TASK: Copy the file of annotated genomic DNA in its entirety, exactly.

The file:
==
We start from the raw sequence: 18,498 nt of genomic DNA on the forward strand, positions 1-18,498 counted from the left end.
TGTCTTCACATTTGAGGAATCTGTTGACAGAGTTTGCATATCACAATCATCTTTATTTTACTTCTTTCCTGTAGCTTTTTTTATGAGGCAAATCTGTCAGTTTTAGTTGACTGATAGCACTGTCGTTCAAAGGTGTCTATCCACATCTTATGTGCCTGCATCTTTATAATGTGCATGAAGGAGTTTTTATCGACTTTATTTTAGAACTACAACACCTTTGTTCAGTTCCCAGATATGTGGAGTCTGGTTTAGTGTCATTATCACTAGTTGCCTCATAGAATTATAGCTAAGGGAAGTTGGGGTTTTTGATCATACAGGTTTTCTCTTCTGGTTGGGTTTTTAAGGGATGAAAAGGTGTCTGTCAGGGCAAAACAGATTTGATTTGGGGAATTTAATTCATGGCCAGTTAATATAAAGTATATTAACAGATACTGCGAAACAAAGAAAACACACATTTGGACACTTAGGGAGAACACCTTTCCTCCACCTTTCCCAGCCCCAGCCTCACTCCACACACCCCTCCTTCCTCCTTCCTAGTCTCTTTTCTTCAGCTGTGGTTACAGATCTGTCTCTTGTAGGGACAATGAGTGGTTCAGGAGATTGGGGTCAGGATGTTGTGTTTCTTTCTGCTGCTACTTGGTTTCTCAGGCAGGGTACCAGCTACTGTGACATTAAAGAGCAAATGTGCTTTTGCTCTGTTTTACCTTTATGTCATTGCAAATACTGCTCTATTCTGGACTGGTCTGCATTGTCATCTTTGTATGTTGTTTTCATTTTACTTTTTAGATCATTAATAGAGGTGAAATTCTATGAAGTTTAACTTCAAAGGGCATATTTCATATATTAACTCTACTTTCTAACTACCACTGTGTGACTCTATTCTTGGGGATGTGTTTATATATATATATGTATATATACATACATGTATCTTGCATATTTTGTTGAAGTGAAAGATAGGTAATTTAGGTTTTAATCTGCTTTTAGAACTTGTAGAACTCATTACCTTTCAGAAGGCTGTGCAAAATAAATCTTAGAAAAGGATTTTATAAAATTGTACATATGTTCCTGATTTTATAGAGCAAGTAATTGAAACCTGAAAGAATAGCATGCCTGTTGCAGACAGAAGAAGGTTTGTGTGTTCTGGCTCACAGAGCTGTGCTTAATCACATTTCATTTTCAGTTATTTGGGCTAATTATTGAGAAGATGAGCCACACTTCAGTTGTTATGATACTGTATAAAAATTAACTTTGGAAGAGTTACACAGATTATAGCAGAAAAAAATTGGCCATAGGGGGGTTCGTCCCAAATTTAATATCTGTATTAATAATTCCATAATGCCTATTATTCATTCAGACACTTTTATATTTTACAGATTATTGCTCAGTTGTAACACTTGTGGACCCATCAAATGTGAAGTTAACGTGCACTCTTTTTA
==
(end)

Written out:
We start from the raw sequence: 18,498 nt of genomic DNA on the forward strand, positions 1-18,498 counted from the left end.
TGTCTTCACATTTGAGGAATCTGTTGACAGAGTTTGCATATCACAATCATCTTTATTTTACTTCTTTCCTGTAGCTTTTTTTATGAGGCAAATCTGTCAGTTTTAGTTGACTGATAGCACTGTCGTTCAAAGGTGTCTATCCACATCTTATGTGCCTGCATCTTTATAATGTGCATGAAGGAGTTTTTATCGACTTTATTTTAGAACTACAACACCTTTGTTCAGTTCCCAGATATGTGGAGTCTGGTTTAGTGTCATTATCACTAGTTGCCTCATAGAATTATAGCTAAGGGAAGTTGGGGTTTTTGATCATACAGGTTTTCTCTTCTGGTTGGGTTTTTAAGGGATGAAAAGGTGTCTGTCAGGGCAAAACAGATTTGATTTGGGGAATTTAATTCATGGCCAGTTAATATAAAGTATATTAACAGATACTGCGAAACAAAGAAAACACACATTTGGACACTTAGGGAGAACACCTTTCCTCCACCTTTCCCAGCCCCAGCCTCACTCCACACACCCCTCCTTCCTCCTTCCTAGTCTCTTTTCTTCAGCTGTGGTTACAGATCTGTCTCTTGTAGGGACAATGAGTGGTTCAGGAGATTGGGGTCAGGATGTTGTGTTTCTTTCTGCTGCTACTTGGTTTCTCAGGCAGGGTACCAGCTACTGTGACATTAAAGAGCAAATGTGCTTTTGCTCTGTTTTACCTTTATGTCATTGCAAATACTGCTCTATTCTGGACTGGTCTGCATTGTCATCTTTGTATGTTGTTTTCATTTTACTTTTTAGATCATTAATAGAGGTGAAATTCTATGAAGTTTAACTTCAAAGGGCATATTTCATATATTAACTCTACTTTCTAACTACCACTGTGTGACTCTATTCTTGGGGATGTGTTTATATATATATATGTATATATACATACATGTATCTTGCATATTTTGTTGAAGTGAAAGATAGGTAATTTAGGTTTTAATCTGCTTTTAGAACTTGTAGAACTCATTACCTTTCAGAAGGCTGTGCAAAATAAATCTTAGAAAAGGATTTTATAAAATTGTACATATGTTCCTGATTTTATAGAGCAAGTAATTGAAACCTGAAAGAATAGCATGCCTGTTGCAGACAGAAGAAGGTTTGTGTGTTCTGGCTCACAGAGCTGTGCTTAATCACATTTCATTTTCAGTTATTTGGGCTAATTATTGAGAAGATGAGCCACACTTCAGTTGTTATGATACTGTATAAAAATTAACTTTGGAAGAGTTACACAGATTATAGCAGAAAAAAATTGGCCATAGGGGGGTTCGTCCCAAATTTAATATCTGTATTAATAATTCCATAATGCCTATTATTCATTCAGACACTTTTATATTTTACAGATTATTGCTCAGTTGTAACACTTGTGGACCCATCAAATGTGAAGTTAACGTGCACTCTTTTTA